ASN programs are known to be very competitive to get into, as there are usually many more students competing for program admittance than the number of spots available. If your goal is to get into an ASN program, it is recommended you have a very high GPA, at least 3.25, to consider applying. The majority of ASN programs also require students to have a high passing score on a nursing school entrance exam in order to be accepted into a program. There are ways to prepare for this test so that you can hopefully get the highest score possible, check out our post on How to pass the Nursing School Entrance Exam for more info on this.
If you want to find out about ASN programs near you, check out this helpful list of all U.S. ASN/ADN programs available.
Situation #3: I only want to go to school once.
Your situation may be that the specific length of time you spend in school is not such a concern to you, but you prefer to go to school only one time, and get the highest undergraduate degree possible for long-term nursing success. If this is your situation, you definitely want to plan on going into a BSN, or Bachelor of Science in Nursing, degree program. This program generally takes at least 4 years of study (although there are some accelerated BSN programs that take as little as 3 years’ time, these are not common but there are a few out there). If you plan on working as a Registered Nurse and want every opportunity open to you, it is definitely recommended to get your BSN degree. Some hospitals have even taken to only hiring RN’s with BSN degrees, or requiring new hire nurses who do not have a BSN to finish theirs within a certain number of years after hire. Certain opportunities in nursing all but require a BSN degree, such as upper-level management, case management, and nurse faculty positions.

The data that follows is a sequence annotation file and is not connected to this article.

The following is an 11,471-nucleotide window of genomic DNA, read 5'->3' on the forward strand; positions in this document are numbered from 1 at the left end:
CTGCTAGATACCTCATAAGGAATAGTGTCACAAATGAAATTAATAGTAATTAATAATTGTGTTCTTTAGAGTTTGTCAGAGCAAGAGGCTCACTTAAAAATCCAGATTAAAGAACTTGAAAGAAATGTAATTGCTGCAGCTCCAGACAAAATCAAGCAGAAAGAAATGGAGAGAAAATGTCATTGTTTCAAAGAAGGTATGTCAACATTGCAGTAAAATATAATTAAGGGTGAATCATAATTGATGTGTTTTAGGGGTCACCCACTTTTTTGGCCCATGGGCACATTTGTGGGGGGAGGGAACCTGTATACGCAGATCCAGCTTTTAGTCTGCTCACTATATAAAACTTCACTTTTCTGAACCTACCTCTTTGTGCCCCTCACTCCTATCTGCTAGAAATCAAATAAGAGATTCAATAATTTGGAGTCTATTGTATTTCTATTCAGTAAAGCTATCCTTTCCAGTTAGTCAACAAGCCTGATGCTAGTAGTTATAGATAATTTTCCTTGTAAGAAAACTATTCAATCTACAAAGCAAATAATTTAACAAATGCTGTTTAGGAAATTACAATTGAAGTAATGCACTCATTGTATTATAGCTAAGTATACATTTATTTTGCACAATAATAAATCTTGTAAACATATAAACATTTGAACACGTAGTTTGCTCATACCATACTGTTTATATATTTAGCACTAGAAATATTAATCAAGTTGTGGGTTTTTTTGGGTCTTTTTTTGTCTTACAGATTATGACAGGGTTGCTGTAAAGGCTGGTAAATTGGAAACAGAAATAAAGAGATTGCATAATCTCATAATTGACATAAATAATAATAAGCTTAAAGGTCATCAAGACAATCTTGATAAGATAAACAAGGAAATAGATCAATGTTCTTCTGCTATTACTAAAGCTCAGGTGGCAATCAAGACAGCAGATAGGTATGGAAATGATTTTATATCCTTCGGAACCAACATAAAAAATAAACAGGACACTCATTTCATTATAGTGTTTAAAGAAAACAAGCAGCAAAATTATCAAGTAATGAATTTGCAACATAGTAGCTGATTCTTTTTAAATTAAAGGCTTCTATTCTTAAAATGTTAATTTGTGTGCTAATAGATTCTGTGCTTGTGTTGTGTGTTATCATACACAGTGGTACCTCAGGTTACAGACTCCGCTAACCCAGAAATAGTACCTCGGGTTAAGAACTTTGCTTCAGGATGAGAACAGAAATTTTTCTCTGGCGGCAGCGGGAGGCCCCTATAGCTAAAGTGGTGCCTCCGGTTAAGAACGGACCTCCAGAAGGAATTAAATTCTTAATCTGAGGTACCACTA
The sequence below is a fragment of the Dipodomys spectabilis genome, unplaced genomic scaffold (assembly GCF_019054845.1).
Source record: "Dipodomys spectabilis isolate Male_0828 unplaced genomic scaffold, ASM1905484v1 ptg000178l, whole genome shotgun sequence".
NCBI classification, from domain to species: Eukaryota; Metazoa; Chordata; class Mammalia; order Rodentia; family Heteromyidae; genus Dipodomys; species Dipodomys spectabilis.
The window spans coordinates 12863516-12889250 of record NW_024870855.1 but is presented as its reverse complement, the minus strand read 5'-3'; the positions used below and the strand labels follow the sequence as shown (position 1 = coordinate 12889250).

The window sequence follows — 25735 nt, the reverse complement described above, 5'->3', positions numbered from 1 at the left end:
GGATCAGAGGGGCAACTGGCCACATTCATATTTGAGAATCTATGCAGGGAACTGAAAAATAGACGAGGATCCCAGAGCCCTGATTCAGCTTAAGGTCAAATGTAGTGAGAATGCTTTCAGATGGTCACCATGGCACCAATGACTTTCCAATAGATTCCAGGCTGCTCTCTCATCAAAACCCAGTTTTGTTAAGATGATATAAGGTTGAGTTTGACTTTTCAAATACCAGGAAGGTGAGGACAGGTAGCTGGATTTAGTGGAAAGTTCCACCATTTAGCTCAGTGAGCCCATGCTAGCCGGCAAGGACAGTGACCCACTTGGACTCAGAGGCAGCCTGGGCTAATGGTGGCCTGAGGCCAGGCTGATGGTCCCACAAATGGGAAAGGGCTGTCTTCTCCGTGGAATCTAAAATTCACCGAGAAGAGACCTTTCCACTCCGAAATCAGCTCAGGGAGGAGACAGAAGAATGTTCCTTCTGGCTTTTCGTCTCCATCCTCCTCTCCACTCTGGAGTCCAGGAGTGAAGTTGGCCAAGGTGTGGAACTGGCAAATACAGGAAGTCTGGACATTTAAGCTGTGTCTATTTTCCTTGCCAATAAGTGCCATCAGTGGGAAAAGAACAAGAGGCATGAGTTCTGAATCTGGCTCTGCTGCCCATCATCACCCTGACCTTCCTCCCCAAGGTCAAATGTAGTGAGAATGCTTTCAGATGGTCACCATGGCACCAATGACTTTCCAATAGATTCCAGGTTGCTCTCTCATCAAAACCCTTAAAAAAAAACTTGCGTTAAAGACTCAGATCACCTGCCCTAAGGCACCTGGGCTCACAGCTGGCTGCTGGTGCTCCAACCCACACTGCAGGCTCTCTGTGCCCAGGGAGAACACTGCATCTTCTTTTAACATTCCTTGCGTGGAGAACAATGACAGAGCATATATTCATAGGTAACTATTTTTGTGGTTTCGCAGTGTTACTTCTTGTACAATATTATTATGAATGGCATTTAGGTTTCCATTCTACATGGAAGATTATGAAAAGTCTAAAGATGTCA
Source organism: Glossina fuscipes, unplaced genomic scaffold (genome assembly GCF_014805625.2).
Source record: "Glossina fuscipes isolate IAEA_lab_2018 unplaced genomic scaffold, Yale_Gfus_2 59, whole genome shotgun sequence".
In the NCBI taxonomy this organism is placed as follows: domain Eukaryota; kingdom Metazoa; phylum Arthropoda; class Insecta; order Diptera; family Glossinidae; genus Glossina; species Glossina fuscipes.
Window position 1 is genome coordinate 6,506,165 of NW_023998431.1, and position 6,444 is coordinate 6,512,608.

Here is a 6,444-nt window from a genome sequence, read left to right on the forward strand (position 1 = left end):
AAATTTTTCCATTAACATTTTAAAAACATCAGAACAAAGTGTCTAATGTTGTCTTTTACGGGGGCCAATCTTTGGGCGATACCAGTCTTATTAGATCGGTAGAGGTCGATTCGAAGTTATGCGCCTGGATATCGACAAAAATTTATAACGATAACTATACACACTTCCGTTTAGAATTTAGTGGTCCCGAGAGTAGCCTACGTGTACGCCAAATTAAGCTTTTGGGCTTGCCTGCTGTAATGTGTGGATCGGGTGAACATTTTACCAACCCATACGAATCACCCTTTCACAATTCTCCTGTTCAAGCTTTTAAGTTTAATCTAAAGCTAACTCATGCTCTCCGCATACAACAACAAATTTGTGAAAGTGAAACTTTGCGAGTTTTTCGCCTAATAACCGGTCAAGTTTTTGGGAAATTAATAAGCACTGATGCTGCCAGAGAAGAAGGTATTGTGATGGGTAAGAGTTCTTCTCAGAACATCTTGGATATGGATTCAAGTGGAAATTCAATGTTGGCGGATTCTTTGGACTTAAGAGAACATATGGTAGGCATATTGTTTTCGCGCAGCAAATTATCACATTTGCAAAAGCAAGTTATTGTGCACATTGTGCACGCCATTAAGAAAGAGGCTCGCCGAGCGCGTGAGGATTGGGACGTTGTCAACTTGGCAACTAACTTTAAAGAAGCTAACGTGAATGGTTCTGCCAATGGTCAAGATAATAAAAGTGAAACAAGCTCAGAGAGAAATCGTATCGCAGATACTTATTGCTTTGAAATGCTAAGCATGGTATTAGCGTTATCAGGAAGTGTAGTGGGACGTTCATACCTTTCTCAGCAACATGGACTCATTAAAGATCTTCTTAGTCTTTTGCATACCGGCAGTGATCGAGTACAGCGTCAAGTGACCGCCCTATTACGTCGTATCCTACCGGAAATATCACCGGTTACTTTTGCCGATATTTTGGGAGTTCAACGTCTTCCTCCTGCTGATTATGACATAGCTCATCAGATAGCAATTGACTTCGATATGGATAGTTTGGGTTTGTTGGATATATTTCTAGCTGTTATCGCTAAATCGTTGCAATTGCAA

Typically there is little difference in pay for RN’s with and without BSN’s, however having your BSN definitely affords the RN a greater number of promotion opportunities versus not having the degree. For more reasons why you would want to get your BSN check out our post 5 Reasons why you want your BSN.
Situation #4: I already have a non-nursing Bachelors’ degree.
If you already have a bachelors’ degree in a non-nursing area, your best option for nursing school will generally be to attend an accelerated BSN program. Accelerated BSN programs are designed for students who already have a bachelors’ degree and while known to be intense, demanding and very challenging, can typically be completed in 16-24 months depending on the specific program. Students of accelerated BSN programs will tell you that these are very intensive, full-time programs of study and it is generally recommended that students do not work while completing them. If you want to find out more about this type of program, check out AllNursings’ Accelerated BSN Info page.
This site also has a helpful listing of all the U.S. Accelerated BSN programs.
Do you fit in one or more of the situations above? I hope my advice on which nursing program to choose can be of help to you. I would love to hear from you in the comments on what nursing program you have chosen or plan to choose and why?